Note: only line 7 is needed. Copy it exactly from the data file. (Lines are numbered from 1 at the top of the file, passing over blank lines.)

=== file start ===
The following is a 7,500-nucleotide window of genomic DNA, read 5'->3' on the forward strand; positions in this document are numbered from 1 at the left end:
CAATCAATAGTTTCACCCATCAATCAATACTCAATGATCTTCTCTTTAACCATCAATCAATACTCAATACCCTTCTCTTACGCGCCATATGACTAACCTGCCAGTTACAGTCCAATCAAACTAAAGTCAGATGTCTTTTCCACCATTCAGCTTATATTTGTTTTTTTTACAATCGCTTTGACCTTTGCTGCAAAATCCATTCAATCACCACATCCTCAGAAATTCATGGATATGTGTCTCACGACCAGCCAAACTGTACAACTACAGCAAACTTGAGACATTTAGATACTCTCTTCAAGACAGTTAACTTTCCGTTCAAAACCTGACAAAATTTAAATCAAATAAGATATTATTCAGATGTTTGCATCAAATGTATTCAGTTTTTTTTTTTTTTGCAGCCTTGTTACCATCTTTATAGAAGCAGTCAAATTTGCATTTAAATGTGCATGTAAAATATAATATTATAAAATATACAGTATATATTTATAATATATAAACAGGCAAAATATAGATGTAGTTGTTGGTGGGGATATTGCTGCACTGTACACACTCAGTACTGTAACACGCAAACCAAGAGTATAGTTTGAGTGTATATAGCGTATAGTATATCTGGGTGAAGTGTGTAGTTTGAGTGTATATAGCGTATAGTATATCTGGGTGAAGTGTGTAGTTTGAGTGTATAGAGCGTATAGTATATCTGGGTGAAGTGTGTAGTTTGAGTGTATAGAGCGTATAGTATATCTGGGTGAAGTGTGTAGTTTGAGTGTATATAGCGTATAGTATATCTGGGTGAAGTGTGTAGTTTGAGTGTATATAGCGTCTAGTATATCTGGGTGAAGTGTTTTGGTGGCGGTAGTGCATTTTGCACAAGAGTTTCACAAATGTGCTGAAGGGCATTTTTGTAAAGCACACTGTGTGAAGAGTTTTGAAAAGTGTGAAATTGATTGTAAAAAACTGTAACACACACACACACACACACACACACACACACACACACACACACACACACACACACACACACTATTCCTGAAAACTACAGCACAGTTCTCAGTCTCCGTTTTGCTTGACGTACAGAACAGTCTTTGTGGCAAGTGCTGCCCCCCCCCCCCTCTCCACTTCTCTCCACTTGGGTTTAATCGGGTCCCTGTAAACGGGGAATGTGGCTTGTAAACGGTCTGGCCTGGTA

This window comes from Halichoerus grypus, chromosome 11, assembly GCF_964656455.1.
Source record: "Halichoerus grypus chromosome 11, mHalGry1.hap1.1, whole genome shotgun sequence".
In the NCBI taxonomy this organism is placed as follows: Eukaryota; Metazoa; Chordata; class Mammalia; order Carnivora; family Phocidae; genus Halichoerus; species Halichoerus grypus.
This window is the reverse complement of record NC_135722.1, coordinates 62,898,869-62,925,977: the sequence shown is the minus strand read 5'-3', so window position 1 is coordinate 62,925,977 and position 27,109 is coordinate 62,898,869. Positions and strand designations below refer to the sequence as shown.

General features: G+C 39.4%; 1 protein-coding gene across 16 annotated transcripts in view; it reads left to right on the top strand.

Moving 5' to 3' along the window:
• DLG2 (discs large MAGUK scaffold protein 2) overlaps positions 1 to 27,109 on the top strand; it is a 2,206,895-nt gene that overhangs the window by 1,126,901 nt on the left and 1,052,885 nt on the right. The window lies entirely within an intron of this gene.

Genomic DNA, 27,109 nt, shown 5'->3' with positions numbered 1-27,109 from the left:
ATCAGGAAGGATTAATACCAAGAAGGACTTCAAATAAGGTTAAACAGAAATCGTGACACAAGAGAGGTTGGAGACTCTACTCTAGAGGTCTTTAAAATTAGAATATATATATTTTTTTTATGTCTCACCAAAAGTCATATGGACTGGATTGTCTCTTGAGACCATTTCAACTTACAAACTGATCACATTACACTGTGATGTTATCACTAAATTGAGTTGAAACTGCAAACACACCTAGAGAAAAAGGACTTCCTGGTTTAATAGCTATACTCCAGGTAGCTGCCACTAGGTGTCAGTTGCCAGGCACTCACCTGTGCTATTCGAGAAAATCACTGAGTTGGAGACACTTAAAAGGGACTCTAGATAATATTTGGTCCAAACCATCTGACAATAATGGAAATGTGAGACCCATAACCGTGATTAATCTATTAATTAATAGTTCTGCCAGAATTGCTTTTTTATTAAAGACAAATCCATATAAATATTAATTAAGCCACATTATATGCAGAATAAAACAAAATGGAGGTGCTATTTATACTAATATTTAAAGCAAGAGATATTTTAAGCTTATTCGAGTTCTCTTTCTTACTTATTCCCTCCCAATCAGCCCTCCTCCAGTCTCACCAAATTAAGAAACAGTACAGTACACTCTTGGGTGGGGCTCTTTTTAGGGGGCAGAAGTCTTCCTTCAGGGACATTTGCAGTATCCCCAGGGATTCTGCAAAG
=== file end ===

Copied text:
General features: G+C 39.4%; 1 protein-coding gene across 16 annotated transcripts in view; it reads left to right on the top strand.